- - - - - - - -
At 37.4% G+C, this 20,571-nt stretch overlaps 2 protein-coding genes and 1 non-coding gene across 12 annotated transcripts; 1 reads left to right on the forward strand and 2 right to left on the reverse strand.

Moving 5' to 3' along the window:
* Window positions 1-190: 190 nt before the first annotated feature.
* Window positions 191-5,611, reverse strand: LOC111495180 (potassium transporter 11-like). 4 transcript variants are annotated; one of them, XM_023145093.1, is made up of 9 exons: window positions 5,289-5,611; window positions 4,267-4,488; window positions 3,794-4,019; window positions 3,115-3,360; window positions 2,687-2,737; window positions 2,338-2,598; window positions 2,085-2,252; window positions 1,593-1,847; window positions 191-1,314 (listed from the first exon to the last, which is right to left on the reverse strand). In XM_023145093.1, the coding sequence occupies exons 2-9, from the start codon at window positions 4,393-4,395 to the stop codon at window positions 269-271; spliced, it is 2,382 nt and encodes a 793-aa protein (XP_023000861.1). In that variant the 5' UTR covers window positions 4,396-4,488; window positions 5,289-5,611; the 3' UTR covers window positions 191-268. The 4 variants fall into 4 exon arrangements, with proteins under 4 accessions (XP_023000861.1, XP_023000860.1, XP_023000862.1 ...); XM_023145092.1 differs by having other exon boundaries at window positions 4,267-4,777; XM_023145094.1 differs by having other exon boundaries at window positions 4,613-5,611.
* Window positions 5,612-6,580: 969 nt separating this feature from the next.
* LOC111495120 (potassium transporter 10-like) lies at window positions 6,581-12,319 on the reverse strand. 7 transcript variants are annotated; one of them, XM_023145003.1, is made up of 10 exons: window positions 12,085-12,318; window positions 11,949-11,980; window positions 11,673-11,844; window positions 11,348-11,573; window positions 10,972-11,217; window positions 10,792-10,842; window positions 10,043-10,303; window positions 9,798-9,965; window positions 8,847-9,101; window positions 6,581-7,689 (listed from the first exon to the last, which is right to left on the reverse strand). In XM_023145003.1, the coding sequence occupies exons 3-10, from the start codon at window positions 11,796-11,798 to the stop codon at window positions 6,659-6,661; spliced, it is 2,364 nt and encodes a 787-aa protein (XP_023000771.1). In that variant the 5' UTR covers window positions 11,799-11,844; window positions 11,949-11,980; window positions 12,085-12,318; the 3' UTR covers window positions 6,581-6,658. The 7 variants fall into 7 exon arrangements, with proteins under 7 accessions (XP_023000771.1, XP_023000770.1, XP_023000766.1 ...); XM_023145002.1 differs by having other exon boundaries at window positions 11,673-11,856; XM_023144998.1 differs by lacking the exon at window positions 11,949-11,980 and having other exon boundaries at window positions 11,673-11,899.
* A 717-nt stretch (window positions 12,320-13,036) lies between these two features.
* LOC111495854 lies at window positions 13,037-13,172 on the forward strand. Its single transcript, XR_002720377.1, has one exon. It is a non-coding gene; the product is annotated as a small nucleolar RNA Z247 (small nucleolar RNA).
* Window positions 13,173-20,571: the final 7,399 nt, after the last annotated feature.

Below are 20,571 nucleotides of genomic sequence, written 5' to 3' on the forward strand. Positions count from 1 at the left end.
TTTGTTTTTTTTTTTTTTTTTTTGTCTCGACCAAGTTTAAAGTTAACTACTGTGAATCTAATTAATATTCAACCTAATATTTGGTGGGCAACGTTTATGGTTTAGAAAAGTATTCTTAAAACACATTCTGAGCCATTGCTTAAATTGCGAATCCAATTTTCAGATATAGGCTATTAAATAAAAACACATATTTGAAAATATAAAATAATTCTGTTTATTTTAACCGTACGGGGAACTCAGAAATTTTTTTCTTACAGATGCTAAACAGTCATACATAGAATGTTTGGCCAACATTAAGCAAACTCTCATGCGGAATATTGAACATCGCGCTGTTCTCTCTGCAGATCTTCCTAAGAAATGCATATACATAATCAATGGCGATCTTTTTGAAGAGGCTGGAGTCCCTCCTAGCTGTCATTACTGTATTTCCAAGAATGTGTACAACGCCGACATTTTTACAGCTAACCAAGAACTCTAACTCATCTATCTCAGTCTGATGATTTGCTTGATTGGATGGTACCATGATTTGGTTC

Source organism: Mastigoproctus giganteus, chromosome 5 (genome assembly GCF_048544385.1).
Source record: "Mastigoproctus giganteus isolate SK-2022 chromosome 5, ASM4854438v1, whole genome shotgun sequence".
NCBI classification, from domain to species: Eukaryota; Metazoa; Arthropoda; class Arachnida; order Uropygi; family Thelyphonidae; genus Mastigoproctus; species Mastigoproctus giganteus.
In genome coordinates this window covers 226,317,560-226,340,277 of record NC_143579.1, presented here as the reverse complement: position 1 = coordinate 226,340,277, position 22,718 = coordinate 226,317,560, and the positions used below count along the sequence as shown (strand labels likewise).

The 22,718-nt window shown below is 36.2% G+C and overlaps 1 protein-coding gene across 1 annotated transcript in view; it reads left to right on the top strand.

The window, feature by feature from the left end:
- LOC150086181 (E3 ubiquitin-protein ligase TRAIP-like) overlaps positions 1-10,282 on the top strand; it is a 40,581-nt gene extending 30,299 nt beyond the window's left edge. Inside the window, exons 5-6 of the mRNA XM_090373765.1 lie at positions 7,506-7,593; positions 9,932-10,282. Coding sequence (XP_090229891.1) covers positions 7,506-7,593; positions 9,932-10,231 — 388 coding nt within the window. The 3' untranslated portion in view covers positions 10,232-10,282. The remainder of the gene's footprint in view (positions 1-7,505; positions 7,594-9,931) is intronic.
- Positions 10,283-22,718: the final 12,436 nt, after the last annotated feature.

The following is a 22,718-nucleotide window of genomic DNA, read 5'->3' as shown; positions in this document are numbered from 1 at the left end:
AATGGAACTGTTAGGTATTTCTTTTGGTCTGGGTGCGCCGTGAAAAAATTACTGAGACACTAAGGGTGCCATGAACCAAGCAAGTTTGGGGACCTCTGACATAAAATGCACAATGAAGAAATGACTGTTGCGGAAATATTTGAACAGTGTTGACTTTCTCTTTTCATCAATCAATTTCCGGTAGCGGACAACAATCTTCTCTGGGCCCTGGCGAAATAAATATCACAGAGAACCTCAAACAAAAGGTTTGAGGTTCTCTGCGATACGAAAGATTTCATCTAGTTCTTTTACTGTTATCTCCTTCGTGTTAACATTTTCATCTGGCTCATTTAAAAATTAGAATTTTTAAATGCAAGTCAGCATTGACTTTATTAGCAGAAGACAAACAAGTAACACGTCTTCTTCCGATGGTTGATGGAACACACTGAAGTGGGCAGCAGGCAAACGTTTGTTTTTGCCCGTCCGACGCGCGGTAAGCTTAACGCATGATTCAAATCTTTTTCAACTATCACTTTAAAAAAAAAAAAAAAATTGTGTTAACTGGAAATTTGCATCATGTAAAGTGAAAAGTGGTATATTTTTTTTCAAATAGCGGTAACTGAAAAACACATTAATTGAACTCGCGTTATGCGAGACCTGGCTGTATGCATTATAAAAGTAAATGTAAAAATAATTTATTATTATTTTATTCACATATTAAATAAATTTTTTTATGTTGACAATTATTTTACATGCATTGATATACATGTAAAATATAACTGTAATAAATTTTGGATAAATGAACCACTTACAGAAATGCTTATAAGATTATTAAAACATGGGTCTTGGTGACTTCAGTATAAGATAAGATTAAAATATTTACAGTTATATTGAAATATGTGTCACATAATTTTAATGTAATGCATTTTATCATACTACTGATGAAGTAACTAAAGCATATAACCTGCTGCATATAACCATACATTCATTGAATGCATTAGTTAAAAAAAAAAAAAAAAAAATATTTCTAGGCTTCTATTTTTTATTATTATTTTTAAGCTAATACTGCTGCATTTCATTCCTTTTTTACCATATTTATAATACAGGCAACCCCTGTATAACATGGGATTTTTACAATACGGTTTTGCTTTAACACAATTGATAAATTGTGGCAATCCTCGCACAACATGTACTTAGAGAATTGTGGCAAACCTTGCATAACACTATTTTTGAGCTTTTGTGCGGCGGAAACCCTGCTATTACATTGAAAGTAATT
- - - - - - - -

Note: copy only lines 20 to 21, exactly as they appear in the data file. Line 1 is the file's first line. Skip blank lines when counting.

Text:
The following is a 22,718-nucleotide window of genomic DNA, read 5'->3' as shown; positions in this document are numbered from 1 at the left end:
AATGGAACTGTTAGGTATTTCTTTTGGTCTGGGTGCGCCGTGAAAAAATTACTGAGACACTAAGGGTGCCATGAACCAAGCAAGTTTGGGGACCTCTGACATAAAATGCACAATGAAGAAATGACTGTTGCGGAAATATTTGAACAGTGTTGACTTTCTCTTTTCATCAATCAATTTCCGGTAGCGGACAACAATCTTCTCTGGGCCCTGGCGAAATAAATATCACAGAGAACCTCAAACAAAAGGTTTGAGGTTCTCTGCGATACGAAAGATTTCATCTAGTTCTTTTACTGTTATCTCCTTCGTGTTAACATTTTCATCTGGCTCATTTAAAAATTAGAATTTTTAAATGCAAGTCAGCATTGACTTTATTAGCAGAAGACAAACAAGTAACACGTCTTCTTCCGATGGTTGATGGAACACACTGAAGTGGGCAGCAGGCAAACGTTTGTTTTTGCCCGTCCGACGCGCGGTAAGCTTAACGCATGATTCAAATCTTTTTCAACTATCACTTTAAAAAAAAAAAAAAAATTGTGTTAACTGGAAATTTGCATCATGTAAAGTGAAAAGTGGTATATTTTTTTTCAAATAGCGGTAACTGAAAAACACATTAATTGAACTCGCGTTATGCGAGACCTGGCTGTATGCATTATAAAAGTAAATGTAAAAATAATTTATTATTATTTTATTCACATATTAAATAAATTTTTTTATGTTGACAATTATTTTACATGCATTGATATACATGTAAAATATAACTGTAATAAATTTTGGATAAATGAACCACTTACAGAAATGCTTATAAGATTATTAAAACATGGGTCTTGGTGACTTCAGTATAAGATAAGATTAAAATATTTACAGTTATATTGAAATATGTGTCACATAATTTTAATGTAATGCATTTTATCATACTACTGATGAAGTAACTAAAGCATATAACCTGCTGCATATAACCATACATTCATTGAATGCATTAGTTAAAAAAAAAAAAAAAAAAATATTTCTAGGCTTCTATTTTTTATTATTATTTTTAAGCTAATACTGCTGCATTTCATTCCTTTTTTACCATATTTATAATACAGGCAACCCCTGTATAACATGGGATTTTTACAATACGGTTTTGCTTTAACACAATTGATAAATTGTGGCAATCCTCGCACAACATGTACTTAGAGAATTGTGGCAAACCTTGCATAACACTATTTTTGAGCTTTTGTGCGGCGGAAACCCTGCTATTACATTGAAAGTAATT